COVID-19 and the New World of Public Health

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ARTICLE

COVID-19 and the New World of Public Health

Author(s)
Ed Greissing
Ed Greissing
Executive Director, Milken Institute Center for Public Health

Whether we wanted to or not, most of us have received a crash course in public health with the coronavirus pandemic. Public health has always encompassed health education, prevention, and addressing infectious diseases, with an overarching goal of improving health outcomes. But it is so much more.

Today, we live in uncertain times as coronavirus occupies every thought and action. Now is the time to recognize the important role public health plays, not only in fighting this pandemic but also in calling attention to the enormous range of topics public health touches to improve health outcomes. Public health is everything!

Now public health interventions address conditions in which people are born, grow, work, live, and age, and the wider set of forces and systems shaping daily life. When you are told to eat a nutritious diet to stay well but you cannot access those healthy foods, ensuring this access is public health. Addressing public health requires each of us to think about the physical and social environment in which we live, the food we eat, chronic disease, mental health, and the environment of our local community and the world.

We know that people with chronic diseases, including heart disease, diabetes, and obesity, have increased risk for severe illness. The right food, exercise, and appropriate sleep may be part of the solution, but the research community has not seriously addressed these questions. That must change.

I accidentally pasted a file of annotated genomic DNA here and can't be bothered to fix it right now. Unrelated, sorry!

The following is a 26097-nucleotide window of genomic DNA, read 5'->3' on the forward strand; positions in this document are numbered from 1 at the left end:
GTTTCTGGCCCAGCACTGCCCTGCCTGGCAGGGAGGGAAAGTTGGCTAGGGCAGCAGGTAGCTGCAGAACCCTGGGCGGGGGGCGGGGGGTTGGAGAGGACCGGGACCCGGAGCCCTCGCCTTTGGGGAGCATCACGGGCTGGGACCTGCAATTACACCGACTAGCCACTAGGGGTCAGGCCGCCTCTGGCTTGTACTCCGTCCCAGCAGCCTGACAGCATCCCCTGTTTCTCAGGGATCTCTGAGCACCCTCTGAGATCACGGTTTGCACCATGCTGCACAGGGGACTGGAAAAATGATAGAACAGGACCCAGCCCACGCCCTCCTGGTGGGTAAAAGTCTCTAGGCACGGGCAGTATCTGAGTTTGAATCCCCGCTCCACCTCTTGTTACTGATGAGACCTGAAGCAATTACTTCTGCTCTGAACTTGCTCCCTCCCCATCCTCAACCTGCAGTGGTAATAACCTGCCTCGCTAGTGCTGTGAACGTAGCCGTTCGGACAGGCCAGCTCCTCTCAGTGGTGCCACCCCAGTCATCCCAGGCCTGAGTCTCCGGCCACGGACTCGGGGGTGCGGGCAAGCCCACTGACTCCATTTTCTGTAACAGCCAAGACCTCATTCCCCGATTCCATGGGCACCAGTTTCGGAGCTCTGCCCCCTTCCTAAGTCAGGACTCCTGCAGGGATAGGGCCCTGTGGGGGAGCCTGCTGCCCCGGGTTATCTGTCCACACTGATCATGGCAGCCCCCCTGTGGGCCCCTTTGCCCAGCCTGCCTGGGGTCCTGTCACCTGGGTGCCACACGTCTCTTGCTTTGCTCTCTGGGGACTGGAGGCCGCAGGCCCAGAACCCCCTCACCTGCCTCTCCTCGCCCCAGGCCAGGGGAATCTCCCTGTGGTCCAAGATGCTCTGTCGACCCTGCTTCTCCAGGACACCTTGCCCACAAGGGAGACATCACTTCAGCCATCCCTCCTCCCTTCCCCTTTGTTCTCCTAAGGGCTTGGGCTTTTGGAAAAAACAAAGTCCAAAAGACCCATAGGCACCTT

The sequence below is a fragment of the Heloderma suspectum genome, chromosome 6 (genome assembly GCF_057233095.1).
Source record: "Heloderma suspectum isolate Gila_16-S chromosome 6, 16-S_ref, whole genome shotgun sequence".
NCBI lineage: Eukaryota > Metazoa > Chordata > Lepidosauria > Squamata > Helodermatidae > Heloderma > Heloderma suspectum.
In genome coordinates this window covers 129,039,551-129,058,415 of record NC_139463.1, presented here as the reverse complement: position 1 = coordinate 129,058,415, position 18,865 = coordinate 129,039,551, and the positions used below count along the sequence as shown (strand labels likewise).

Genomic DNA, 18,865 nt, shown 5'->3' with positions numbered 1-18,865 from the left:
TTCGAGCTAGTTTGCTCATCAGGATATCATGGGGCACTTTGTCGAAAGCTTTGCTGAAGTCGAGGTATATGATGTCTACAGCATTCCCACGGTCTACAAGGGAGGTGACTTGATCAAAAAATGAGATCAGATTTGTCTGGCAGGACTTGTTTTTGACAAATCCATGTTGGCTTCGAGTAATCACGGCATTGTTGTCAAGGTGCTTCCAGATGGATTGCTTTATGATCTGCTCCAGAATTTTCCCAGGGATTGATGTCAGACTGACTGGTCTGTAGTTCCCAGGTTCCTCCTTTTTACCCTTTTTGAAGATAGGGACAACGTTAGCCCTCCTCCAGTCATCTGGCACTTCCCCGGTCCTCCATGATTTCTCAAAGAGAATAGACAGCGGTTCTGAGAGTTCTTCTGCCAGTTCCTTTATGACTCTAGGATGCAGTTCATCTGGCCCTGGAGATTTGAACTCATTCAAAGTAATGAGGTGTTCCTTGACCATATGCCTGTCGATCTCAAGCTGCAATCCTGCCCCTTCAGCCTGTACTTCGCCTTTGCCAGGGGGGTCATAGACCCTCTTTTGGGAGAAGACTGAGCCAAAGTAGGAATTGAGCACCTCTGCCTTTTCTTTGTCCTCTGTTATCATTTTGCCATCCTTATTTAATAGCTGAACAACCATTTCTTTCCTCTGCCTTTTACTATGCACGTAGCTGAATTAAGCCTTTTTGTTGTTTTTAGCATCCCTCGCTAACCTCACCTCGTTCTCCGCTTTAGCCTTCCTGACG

While the coronavirus attacks the body, we need to be aware of the immediate and long-term impact the disease will have on mental health and of individuals and communities. Fear, isolation, loneliness, depression, and anxiety can weigh on the human spirit and hope for a healthy future.

During these difficult times we must acknowledge the crucial role nutrition plays in keeping us healthy. A balanced diet high in zinc, vitamin C, and vitamin D3 may help fight infection and disease. Additionally, emerging evidence suggests diet full of fruits, vegetables, and fiber rich foods supports gut health and reduces inflammation. A flourishing microbiome plays a fundamental role on our immune systems. At this point, public and private partnerships must work to ensure that everyone has access to such immunity boosting foods.

Even as we deal with the immediate pandemic crisis, we must look to the future and think about the opportunities ahead. We must approach recovery proactively by addressing the adequate funding of research at US Department of Agriculture, National Institutes of Health, Centers for Disease Control and Prevention, Department of Defense’s Defense Health Agency, the Biomedical Advanced Research and Development Authority, and other public and private research institutions.

We are making progress in mitigating this disease. The public-private partnerships forming remind us of the Greatest Generation and industry working together to give us the tools we needed and the hope of a brighter future. Each of us likely will know somebody who was infected or was ill. It will come to every community, and the time to act is now. Each day we isolate or quarantine will save lives tomorrow.

There are no magic bullets, but the promise of science and innovation is excellent. We must continue our efforts to improve all aspects of public health to improve our odds of a healthy future, together.

Published May 4, 2020